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Local research centre receives funding to help restore N.S. shorelines

TransCoastal Adaptations hopes to educate homeowners on alternative approaches to coastline protection

4 min read
A rocky shoreline in front of a burm and vegetation.
caption A slumping and eroding bank on the shoreline at Sandhills Provincial Park, Barrington Municipality, on Nov. 10. The shoreline in Barrington is one of three areas that research group TransCoastal Adaptations seeks to help protect.
TransCoastal Adaptations: Centre for Nature-Based Solutions

A local research organization has received provincial funding to help homeowners in the town of Pictou and the municipalities of West Hants and Barrington to protect their shorelines.

Based at Saint Mary’s University, TransCoastal Adaption was granted $238,098 as part of the province’s Sustainable Communities Challenge fund, which supports community-led projects with the intent to help protect communities, residents, and natural areas from the impacts of climate change.

“Sea level rise is a beast. It’s a monster, that’s unfortunately, coming for us pretty quick. Especially in the Nova Scotian context, we’re going to see some of the highest relative sea level rise in the country, just due to the fact that our land is also sinking,” said Kelly Umlah, the education and outreach co-ordinator at TransCoastal Adaptation: Centre for Nature-Based Solutions.

The group promotes nature-based solutions, which involve working with nature to develop sustainable methods of design that weave natural features into the built environment to adapt and fight the effects of climate change.

In the case of Nova Scotia’s shorelines, it would use vegetation and berms to help communities defend against flooding and erosion and protect local ecosystems.

“Not only is it looking at protecting the shorelines and trying to reduce the effects of climate change wherever possible. It’s also restoring habitat for species. That biodiversity is really struggling right now,” Umlah said.

Umlah says TransCoastal Solutions chose Pictou, West Hants and Barrington because their vulnerabilities to climate change and their locations make it hard to access professional resources.

“They are far from Halifax-the hub of resources. They are small and spread out,” Umlah said.

“Pictou, where they’re on the Northumberland Strait, which was sort of devastated by Fiona — Hurricane Fiona back in 2022. And then Barrington, because it is so far south … and then West Hants is also dealing with the incredibly high tides of the Bay of Fundy and erosion,” Umlah said.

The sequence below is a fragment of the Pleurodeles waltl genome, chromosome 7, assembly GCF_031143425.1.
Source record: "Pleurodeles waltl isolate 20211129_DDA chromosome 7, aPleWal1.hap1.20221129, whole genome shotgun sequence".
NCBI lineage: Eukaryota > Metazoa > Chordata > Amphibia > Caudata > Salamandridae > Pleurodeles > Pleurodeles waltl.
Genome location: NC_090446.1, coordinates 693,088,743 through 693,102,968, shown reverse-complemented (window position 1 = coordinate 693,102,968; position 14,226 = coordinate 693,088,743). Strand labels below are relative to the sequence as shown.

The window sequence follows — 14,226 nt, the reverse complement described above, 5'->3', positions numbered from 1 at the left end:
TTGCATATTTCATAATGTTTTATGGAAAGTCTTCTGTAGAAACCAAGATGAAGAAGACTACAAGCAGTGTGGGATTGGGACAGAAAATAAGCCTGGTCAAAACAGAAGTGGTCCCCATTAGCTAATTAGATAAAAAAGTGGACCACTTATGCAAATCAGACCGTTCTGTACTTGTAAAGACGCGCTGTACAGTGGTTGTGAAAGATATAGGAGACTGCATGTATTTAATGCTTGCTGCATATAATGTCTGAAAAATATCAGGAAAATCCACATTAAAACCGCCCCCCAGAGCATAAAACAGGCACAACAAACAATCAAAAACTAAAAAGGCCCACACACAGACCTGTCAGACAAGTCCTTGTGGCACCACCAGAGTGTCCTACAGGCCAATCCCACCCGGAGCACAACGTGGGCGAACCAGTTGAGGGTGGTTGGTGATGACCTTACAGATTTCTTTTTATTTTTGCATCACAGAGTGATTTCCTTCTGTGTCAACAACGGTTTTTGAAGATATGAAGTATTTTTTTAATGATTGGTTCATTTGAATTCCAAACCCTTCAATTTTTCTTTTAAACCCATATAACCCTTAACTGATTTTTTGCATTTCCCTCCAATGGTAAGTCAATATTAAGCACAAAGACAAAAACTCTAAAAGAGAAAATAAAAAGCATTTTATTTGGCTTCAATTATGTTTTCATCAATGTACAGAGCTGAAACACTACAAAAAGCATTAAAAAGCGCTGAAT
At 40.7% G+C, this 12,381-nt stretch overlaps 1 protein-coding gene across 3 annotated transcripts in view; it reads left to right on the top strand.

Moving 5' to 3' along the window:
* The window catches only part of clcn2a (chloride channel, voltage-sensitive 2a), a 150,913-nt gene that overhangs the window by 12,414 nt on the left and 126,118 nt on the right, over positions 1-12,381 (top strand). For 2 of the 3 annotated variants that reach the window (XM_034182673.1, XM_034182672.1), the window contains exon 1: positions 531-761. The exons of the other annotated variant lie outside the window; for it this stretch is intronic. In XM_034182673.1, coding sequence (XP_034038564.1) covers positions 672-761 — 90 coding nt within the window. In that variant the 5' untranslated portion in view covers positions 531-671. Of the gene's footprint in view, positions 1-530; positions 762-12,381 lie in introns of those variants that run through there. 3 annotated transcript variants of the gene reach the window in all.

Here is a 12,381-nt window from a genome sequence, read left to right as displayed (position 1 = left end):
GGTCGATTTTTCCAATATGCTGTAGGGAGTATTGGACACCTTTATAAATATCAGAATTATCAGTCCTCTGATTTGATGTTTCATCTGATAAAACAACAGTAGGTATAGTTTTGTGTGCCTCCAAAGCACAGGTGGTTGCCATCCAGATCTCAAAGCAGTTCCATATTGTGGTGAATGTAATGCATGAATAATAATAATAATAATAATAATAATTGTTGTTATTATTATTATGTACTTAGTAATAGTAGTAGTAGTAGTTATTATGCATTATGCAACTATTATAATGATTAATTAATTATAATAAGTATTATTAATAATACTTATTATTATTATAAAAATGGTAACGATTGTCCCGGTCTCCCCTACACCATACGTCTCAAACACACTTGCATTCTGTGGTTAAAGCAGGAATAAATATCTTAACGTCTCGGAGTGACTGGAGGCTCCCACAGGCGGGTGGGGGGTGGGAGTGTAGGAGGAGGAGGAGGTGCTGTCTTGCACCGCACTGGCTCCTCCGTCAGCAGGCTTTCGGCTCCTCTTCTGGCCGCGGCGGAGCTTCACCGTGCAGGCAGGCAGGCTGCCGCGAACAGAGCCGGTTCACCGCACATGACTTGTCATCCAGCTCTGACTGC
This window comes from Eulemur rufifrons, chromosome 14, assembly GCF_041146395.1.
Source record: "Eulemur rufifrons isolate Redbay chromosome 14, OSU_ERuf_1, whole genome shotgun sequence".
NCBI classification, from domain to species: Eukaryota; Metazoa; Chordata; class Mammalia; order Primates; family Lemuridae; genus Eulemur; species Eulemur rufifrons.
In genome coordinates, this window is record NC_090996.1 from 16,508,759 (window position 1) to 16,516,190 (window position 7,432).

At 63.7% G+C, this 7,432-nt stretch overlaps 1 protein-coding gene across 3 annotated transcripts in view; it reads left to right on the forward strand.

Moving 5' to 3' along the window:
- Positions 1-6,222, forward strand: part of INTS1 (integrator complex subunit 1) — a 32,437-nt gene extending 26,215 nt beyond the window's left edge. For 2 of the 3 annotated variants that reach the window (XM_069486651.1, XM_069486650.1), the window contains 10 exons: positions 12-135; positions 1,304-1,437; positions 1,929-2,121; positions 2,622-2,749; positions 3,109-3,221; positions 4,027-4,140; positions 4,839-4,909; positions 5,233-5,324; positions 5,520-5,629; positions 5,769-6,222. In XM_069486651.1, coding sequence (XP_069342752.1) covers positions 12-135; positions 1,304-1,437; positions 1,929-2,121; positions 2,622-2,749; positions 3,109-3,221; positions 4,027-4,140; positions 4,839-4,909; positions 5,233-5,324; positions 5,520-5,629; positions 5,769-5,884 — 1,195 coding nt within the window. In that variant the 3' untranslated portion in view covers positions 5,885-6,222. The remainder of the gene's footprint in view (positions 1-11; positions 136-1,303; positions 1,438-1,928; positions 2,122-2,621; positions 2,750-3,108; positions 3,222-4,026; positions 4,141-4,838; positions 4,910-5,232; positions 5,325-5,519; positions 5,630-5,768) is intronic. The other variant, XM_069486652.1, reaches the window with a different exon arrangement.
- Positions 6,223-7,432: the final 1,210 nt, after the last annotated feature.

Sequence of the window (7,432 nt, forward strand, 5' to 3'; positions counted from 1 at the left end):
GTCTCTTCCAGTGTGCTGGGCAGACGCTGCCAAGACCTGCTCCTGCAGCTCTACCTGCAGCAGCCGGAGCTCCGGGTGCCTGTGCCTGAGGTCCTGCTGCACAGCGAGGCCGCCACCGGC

A person sitting at their office in front of a banner for their research organization.
caption Kelly Umlah is the education and outreach co-ordinator at TransCoastal Adaptation: Centre for Nature-Based Solutions. TransCoastal Adaptations works on altervative approaches to protecting Nova Scotia shorelines.
Giancarlo Cininni

Umlah said the funding will go toward educating homeowners about nature-based solutions and providing free shoreline assessments that will help reduce the costs for the homeowner to adopt these strategies.

Umlah said because most of Nova Scotia’s coastline is privately owned, “it really is on the homeowners and the private property owners to provide that habitat for that specific niche.”

Umlah said nature-based solutions have advantages over man-made forms of coastal protection such as rock walls and erosion-resistant rock piles known as riprap.

“It’s hard to find those materials, and they end up being quite expensive. And then you have to put them there and that requires engineering, and high-tech stuff that ends up costing more in the long term,” Umlah said.

Umlah said that a recent report found that nature-based solutions were at least 30-70 per cent more resilient to the effects of climate change than man-made alternatives.

“In the long run, hard structures reflect wave energy. And so that energy is either going up or down to cause other problems, or around to cause problems for your neighbours … it doesn’t sort of take that energy and dissipate it as vegetation does,” Umlah said.

However, Umlah pointed out that educating the public on the effectiveness of nature-based solutions is a challenge. Umlah said many people are more comfortable with hard engineered structures and don’t yet see a natural shoreline as protection.

“There’s definitely a paradigm shift that we need to sort of facilitate,” Umlah said.

“It’s even more difficult to sell in that in some ways, because we don’t have examples.”

“So, this funding is exceptionally important to help support actually getting some [nature-based projects] on the ground to be able to spread it wider and provide those benefits as best we can.”

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About the author

Giancarlo Cininni

Giancarlo Cininni is completing his fourth year of the BJH program. He has experience reporting in Brazil and Canada. When he is not staring...

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